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Summary: On the weekend we observe the 9th anniversary of 9/11, and the 8th birthday of Wildwind Church, we take a moment to reflect on the fear and hatred that are mounting in our society today, and contrast it with God's clear call to love.

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Love. And Hate.

Wildwind Community Church

David Flowers

September 12, 2010

September 12, 2010. Yesterday of course was the 9th anniversary of the worst terrorist attacks in American history. We were all there. We all remember exactly where we were, and what we were doing, when we first heard the news. We will never forget it. I have been surprised to find that the horror of that day has never moved far below the surface for me. It never takes more than a few seconds of really remembering it, really thinking about it, and I find myself right back there, recalling vividly the images of that day. I think most Americans probably feel the same way. I remember the very intense feelings of unity in our country in those days after the attack. We had experienced something together that – for a period of time – defined us as Americans. I remember walking through stores, looking at other people, feeling like I was in a daze, and sensing that other people looked like they were too. I remember the pride I felt when I’d see someone wearing a shirt with an American flagged, emblazoned with the words, “These colors don’t run.” I even remember the conversations I had with Christy in those days. They were days where I felt I had to do something. I had to make a difference somehow. I even thought about joining the military. Seriously. And I know I’m not alone in that. There was a brokenness and a vulnerability in our country that was beautiful, filled as it was with the pain and grief of three-hundred million people. The world felt our pain and mourned with us – at least most of the world did. If there’s one thing you can count on, it’s that the hearts of most people go out to the underdog, to the one who is suffering, who has suddenly experienced a sharp blast of pain and who, for the moment, lies bleeding. And that was us for a time. Broken and bleeding. Dazed and confused.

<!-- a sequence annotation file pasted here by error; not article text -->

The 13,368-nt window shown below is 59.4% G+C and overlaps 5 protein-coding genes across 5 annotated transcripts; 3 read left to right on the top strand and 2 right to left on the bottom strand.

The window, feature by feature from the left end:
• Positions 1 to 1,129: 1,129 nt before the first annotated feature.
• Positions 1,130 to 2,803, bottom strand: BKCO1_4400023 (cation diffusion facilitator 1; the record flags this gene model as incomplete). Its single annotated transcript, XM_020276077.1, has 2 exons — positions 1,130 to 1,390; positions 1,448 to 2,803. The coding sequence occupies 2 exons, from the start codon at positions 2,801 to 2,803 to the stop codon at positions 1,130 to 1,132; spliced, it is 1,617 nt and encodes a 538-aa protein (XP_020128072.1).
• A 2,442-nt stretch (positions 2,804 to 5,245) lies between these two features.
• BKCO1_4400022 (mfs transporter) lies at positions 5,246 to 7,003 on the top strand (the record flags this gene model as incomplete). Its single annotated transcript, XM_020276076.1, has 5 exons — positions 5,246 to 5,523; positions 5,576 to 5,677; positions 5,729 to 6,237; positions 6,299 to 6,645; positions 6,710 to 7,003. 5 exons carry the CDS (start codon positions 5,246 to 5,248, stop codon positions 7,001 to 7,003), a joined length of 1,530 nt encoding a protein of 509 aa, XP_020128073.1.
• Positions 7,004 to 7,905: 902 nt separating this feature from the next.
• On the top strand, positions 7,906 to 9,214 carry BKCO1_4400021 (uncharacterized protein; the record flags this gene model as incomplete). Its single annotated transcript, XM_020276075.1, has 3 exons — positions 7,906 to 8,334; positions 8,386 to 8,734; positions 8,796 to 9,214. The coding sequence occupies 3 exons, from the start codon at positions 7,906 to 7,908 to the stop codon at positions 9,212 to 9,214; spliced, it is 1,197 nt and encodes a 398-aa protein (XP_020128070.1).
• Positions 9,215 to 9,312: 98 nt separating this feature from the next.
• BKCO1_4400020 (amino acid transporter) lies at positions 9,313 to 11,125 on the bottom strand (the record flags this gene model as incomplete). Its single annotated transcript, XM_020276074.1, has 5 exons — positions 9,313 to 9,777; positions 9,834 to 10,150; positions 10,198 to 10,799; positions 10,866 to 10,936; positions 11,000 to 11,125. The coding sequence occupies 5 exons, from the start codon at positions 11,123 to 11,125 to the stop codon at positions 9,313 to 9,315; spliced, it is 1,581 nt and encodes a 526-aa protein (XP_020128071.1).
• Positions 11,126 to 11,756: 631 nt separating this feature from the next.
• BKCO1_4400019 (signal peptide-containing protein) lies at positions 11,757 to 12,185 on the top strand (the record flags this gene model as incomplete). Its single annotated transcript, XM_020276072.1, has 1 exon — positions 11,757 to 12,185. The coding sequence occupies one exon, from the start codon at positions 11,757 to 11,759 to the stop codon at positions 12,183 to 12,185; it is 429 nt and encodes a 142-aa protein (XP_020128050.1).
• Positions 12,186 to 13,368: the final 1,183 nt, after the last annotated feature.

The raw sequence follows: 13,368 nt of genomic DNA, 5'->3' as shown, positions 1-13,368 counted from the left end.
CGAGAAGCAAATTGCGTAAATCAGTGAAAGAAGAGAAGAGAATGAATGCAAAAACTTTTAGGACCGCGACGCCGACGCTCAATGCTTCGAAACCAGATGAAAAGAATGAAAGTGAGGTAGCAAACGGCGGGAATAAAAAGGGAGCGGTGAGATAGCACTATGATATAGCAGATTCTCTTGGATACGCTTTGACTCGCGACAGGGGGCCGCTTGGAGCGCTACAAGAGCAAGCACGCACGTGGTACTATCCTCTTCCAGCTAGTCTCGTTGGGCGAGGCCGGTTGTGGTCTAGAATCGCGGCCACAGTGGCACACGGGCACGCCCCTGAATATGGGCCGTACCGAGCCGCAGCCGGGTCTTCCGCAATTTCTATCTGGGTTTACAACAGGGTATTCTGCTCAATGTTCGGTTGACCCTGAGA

But the brokenness didn’t last long. After all, we are Americans, and this is the United States of America. These colors don’t run, remember? Just beneath that tender grief was something else – burning anger. Desire for revenge. Fantasies of payback. Burning anger. Desire for revenge. Fantasies of payback. Burning anger. Desire for revenge. Fantasies of payback.

Hard to bulid a Biblical, or even quasi-Biblical, sermon on that. Unless of course you base it on a couple of passages in the Old Testament. Hard to find any Jesus in it at all, though. It’s hard to find because that’s not where Jesus is. Now I’m not being critical here. I’m not suggesting that I myself wasn’t filled for a time with burning anger. With a desire for revenge. With fantasies of payback. I was. Most of us were. That’s a natural place to be after the shock and trauma we had experienced. The problem my friends is that many never moved beyond it. Anger, revenge, and payback are normal responses, but they are purely human responses. They come from the lizard brain – that part in all of us that simply wants to fight. They are meant to alert us to danger – they are not meant to become our personal philosophy of life. They are the worse angels of our nature – precisely the things that spirituality – a clear view of God and God’s activity in the world – are meant to overcome, to redeem, and to transform.


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